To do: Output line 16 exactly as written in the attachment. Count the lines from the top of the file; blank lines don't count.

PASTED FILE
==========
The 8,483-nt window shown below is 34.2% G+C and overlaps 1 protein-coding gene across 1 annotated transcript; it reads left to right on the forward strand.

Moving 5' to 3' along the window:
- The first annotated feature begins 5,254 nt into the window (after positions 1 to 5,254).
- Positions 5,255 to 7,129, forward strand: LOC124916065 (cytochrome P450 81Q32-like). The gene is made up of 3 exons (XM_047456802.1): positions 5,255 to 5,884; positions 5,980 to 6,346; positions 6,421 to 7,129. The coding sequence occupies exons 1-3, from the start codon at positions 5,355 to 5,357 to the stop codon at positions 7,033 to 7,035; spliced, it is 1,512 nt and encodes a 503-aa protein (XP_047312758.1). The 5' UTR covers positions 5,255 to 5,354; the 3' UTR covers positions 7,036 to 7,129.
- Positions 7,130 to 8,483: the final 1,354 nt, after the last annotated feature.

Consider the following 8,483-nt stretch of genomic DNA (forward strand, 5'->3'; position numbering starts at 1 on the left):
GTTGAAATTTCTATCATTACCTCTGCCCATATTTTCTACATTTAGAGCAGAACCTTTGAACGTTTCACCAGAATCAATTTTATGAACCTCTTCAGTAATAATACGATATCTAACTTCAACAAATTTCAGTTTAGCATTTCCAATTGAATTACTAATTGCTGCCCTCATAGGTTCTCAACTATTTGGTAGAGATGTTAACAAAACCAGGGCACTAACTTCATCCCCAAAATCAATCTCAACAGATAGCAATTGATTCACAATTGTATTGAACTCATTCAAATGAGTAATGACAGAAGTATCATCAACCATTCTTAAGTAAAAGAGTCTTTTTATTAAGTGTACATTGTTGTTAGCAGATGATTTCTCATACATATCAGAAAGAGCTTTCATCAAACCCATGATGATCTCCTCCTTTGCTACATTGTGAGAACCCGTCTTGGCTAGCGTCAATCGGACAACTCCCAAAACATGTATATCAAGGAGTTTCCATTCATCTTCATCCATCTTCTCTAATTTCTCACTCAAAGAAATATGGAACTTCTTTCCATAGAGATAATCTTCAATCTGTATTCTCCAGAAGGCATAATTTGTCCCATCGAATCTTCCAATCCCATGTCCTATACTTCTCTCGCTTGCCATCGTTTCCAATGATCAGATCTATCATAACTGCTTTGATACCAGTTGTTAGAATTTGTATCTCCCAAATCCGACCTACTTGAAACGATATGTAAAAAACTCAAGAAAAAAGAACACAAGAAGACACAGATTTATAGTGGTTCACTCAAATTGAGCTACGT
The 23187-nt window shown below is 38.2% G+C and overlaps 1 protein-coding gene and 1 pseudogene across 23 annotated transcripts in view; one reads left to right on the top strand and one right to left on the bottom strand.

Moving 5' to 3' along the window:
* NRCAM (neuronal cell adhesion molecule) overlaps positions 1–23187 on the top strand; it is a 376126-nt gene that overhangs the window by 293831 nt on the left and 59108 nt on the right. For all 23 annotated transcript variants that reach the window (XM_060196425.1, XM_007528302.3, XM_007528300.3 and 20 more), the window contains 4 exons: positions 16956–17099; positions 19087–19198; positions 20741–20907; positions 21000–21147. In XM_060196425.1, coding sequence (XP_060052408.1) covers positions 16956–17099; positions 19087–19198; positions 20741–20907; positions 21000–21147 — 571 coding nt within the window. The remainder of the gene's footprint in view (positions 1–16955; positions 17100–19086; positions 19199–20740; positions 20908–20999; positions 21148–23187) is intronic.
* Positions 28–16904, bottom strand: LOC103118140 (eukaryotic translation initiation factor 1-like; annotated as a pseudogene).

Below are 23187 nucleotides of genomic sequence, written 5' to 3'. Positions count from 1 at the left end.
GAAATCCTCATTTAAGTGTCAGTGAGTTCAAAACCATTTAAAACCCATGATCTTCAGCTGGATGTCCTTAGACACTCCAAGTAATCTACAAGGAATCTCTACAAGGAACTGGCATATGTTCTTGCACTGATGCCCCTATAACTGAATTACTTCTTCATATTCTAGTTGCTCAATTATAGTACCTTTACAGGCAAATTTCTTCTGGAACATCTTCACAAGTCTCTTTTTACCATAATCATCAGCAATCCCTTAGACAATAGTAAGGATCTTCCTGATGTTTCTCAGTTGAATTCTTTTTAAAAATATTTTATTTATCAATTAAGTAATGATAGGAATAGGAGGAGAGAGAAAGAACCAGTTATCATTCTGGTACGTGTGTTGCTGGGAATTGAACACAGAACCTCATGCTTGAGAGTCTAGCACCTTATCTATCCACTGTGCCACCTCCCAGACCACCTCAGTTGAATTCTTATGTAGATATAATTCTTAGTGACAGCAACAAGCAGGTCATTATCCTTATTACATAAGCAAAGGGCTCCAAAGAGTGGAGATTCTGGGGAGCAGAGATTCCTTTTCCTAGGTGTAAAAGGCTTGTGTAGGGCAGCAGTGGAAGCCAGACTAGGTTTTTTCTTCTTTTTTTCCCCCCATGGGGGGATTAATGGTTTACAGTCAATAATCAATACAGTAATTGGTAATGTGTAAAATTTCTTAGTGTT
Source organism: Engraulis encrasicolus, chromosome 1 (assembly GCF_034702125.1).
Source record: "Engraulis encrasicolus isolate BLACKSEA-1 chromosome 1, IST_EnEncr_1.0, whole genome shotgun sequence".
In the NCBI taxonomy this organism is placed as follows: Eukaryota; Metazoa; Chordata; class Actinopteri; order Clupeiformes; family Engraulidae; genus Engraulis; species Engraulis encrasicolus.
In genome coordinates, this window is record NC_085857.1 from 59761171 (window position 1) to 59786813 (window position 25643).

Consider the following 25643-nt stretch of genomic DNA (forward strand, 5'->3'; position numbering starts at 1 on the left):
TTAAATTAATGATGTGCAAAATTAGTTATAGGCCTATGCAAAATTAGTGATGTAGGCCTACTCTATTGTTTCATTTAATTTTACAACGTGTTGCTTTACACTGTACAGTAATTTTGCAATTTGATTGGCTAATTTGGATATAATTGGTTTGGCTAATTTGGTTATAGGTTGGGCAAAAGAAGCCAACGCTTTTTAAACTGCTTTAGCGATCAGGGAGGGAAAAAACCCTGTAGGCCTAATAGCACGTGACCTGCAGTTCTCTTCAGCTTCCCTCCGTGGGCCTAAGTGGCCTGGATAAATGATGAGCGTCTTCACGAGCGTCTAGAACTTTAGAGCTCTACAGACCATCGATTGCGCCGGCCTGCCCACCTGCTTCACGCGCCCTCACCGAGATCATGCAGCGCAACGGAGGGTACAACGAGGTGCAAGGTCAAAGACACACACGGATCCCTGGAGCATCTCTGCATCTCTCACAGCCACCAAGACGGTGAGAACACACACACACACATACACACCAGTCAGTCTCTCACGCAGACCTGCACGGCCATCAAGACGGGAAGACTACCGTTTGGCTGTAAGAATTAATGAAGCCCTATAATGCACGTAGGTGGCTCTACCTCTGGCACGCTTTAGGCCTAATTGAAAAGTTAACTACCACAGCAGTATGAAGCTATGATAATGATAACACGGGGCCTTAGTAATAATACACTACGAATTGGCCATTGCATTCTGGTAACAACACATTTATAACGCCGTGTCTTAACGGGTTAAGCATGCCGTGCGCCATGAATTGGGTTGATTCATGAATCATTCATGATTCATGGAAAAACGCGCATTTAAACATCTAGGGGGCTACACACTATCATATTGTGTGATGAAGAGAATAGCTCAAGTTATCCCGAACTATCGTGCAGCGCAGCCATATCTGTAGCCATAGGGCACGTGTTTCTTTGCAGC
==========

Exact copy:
In the NCBI taxonomy this organism is placed as follows: Eukaryota; Metazoa; Chordata; class Actinopteri; order Clupeiformes; family Engraulidae; genus Engraulis; species Engraulis encrasicolus.